Stack Overflow is a community of 4.7 million programmers, just like you, helping each other.

Join them; it only takes a minute:

Sign up
Join the Stack Overflow community to:
  1. Ask programming questions
  2. Answer and help your peers
  3. Get recognized for your expertise

I have all my controllers declared as a

class Api::V1::SomeController < Api::V1::ApiController; (...); end


class Api::V1::ApiController < ApplicationController; end

All my controllers are placed in /app/controllers/api/v1/*_controller.rb, ApplicationController is under app/controllers/application_controller.rb.

On development everything works fine, but I have problem with requiring and loading controllers wrapped in api versioning namespace in production.

In production environment (locally or heroku) I got: LoadError (Unable to autoload constant Api::V1::SomeController, expected /app/app/controllers/api/v1/some_controller.rb to define it):

What is the correct way to configure app/config/environments/production.rb and require versioning api on production environment.

share|improve this question
Can you share the error stacktrace in the question. – Kirti Thorat May 26 '14 at 14:05
FYI this really isn't a Heroku issue, it's a "production environment" and Rails auto loading issue. See my answer, below. – pdobb May 26 '14 at 14:46
up vote 2 down vote accepted

I'm pretty sure you'll get around this issue by taking a modular approach to defining all of your namespaced classes. For example:

module Api
  module V1
    class SomeController < ApiController
      # ...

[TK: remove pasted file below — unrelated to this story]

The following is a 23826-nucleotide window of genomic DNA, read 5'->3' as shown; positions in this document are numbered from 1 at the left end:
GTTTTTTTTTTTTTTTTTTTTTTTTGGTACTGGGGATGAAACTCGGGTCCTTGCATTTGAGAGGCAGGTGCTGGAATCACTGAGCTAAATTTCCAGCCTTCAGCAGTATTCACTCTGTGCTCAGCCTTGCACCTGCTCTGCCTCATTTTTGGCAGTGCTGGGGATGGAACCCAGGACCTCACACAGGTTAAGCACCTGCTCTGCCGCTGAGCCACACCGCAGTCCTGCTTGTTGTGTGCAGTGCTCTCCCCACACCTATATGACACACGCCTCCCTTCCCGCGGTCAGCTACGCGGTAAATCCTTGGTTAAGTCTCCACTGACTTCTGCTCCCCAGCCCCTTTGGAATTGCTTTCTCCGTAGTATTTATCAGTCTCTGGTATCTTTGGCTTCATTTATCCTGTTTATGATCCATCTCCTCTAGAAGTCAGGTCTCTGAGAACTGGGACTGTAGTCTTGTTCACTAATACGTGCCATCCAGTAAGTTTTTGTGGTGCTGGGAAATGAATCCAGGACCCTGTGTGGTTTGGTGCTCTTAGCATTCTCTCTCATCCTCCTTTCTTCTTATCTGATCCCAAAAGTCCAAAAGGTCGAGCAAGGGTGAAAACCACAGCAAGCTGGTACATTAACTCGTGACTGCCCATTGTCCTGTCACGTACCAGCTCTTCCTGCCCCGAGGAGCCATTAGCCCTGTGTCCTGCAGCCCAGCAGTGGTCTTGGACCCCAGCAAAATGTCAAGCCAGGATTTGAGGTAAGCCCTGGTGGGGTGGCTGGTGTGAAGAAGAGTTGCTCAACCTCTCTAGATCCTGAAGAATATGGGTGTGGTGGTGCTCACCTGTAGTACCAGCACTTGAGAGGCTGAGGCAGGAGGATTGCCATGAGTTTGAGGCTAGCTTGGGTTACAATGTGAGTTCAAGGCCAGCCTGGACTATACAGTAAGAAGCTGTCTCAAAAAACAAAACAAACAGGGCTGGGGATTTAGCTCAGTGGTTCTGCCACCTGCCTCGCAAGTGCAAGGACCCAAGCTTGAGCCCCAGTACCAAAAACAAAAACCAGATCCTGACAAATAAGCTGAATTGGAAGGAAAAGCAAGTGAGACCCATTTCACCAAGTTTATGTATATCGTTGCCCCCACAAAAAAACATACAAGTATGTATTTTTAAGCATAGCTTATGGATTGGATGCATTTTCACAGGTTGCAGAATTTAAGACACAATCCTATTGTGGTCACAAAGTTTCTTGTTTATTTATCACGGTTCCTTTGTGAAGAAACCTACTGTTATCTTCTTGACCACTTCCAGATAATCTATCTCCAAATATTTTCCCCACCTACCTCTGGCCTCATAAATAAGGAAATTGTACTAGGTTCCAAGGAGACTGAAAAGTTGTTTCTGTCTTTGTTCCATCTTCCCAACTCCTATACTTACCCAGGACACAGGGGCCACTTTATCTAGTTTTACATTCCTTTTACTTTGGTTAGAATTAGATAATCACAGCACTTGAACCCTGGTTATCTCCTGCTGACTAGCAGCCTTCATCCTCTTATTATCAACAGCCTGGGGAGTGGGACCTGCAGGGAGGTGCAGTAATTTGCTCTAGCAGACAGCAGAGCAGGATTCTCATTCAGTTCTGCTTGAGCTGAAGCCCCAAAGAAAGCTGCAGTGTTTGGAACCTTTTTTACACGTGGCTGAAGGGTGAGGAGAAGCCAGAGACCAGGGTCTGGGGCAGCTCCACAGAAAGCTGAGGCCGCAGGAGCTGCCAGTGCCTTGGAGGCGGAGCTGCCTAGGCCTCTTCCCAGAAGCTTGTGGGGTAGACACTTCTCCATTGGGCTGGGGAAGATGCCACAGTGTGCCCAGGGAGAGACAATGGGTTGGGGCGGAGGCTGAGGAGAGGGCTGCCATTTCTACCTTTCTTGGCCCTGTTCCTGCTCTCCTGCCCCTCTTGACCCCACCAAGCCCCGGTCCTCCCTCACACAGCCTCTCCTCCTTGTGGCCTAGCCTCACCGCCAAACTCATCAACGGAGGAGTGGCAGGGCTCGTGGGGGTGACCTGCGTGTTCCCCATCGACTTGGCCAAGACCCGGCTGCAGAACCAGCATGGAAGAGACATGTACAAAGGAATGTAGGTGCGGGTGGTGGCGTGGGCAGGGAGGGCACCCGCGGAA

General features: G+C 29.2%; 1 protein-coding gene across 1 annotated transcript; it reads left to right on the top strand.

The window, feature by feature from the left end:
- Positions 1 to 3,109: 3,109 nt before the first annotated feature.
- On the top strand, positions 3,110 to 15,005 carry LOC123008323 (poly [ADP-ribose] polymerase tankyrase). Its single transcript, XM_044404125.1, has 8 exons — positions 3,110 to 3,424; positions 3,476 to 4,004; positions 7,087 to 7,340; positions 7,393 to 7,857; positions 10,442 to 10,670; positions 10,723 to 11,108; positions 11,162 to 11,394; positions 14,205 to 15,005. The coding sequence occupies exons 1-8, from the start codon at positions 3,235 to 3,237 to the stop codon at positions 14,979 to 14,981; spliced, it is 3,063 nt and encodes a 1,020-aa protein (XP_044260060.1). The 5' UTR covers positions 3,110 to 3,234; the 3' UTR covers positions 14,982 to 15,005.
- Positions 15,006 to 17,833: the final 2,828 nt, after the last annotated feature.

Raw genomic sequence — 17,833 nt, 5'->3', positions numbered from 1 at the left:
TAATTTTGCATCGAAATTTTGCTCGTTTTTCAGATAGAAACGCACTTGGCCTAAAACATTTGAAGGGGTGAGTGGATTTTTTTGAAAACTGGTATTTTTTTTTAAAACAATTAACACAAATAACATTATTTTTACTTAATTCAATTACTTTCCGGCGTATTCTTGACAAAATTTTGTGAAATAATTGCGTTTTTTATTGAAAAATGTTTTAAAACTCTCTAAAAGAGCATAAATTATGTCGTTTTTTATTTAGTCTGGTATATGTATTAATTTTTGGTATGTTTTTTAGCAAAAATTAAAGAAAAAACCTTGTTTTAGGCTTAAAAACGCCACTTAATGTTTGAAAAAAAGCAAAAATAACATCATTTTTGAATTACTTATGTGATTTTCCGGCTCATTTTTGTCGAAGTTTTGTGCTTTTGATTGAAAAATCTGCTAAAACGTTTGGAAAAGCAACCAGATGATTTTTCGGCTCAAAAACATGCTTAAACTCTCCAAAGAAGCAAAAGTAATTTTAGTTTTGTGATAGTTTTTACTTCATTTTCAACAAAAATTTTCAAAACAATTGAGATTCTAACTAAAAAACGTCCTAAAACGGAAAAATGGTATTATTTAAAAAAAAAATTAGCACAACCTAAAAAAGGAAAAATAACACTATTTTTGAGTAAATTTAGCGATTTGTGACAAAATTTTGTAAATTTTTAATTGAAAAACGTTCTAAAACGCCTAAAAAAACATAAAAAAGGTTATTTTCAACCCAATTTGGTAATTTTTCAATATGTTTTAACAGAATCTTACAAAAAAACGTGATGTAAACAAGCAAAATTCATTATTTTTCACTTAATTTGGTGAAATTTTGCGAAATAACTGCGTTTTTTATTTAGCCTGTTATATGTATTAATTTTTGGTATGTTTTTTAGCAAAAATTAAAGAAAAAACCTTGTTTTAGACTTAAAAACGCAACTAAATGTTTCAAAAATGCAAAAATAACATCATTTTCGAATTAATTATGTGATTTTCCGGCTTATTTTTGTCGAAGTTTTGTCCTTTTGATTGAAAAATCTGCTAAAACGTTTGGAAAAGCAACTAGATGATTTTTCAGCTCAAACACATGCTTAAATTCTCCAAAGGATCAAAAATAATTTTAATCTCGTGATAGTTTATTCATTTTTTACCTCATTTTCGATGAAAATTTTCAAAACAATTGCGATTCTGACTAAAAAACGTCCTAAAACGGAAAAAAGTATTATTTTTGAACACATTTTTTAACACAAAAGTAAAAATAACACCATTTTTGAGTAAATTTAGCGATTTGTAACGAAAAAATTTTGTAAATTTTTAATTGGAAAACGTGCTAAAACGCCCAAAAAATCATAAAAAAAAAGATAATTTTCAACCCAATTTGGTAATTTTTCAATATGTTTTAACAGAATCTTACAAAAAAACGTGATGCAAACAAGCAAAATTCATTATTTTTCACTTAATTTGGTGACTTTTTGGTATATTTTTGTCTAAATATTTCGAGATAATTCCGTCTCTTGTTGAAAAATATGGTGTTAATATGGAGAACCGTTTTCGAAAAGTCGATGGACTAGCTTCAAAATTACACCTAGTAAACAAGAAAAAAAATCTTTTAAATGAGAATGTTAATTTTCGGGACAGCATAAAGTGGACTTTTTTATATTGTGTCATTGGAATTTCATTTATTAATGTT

module Api
  module V1
    class ApiController < ::ApplicationController
      # ...

Using this pattern disambiguates the namespaces for autoloading in Rails. Autoloading is a fairly complex mechanism... (And does seem to behave differently between development and production!) If you'd like to learn more of the inner workings this article is well worth the read.


The :: in ::ApplicationController means "with no namespace" or the "default namespace". That part is probably not needed in this case since you probably only have one ApplicationController constant defined.

The difference this approach creates is that it ensures that Rails will not "skip over" your constant definition, so to speak. The article I linked above explains it by example.

share|improve this answer
Updated my answer to try to answer the additional questions. Thanks. – pdobb May 26 '14 at 15:22

Your Answer


By posting your answer, you agree to the privacy policy and terms of service.

Not the answer you're looking for? Browse other questions tagged or ask your own question.